A few months ago, I blogged about four things to do now that the NYSE has changed its related party transaction rule. I had mentioned that parts of the rule change were a sleeper – including the fact that the NYSE’s rule change defined “related party transaction” the same way as the SEC’s Reg S-K Item 404, but without regard to the $120,000 transaction value threshold.

That decision to not reference the $120,000 transaction value threshold led companies and practitioners to begin to comb through policies, board charters and governance guidelines to update them for this NYSE rule change. Perhaps an unintended consequence. And perhaps leading to the NYSE to now change its rule again to essentially reinstate the $120,000 threshold. That’s good news (but maybe a little late for some)!

The NYSE’s rule change is not yet operative – not until at least 30 days after the rule filing (roughly mid-September). When the proposed rule change becomes operative, it will be amended on the NYSE’s website.

Note that some companies may still need to amend related party policies to address other parts of the prior rule change – mainly the need for prior review of transactions – but this change should alleviate the need for more changes.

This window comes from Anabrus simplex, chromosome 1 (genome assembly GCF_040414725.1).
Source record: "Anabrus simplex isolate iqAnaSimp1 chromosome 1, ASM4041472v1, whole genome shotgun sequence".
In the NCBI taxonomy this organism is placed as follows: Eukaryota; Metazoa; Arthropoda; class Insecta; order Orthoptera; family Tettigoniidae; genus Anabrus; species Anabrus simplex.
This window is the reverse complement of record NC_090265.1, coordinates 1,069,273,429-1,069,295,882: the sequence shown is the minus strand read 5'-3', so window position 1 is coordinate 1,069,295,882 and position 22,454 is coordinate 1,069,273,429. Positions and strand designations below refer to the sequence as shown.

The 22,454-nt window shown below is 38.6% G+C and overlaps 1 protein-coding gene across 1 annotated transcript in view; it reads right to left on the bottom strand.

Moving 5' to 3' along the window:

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Photo of Jason Day Jason Day

Jason Day is the firmwide chair of the Corporate practice and a member of the firm’s Executive Committee. Jason serves as a trusted advisor to public companies on their most sensitive securities and corporate governance matters. He regularly counsels public company boards of…

Jason Day is the firmwide chair of the Corporate practice and a member of the firm’s Executive Committee. Jason serves as a trusted advisor to public companies on their most sensitive securities and corporate governance matters. He regularly counsels public company boards of directors and management on SEC disclosure obligations, fiduciary duties, internal investigations, proxy advisory firm standards and stockholder activism matters.

Jason has represented issuers and underwriters in dozens of capital markets offerings, including underwritten equity and debt offerings, initial public offerings, Rule 144A offerings and convertible note offerings, among others. He also counsels companies and their boards on public company change in control transactions, including mergers, tender offers, and SPAC transactions.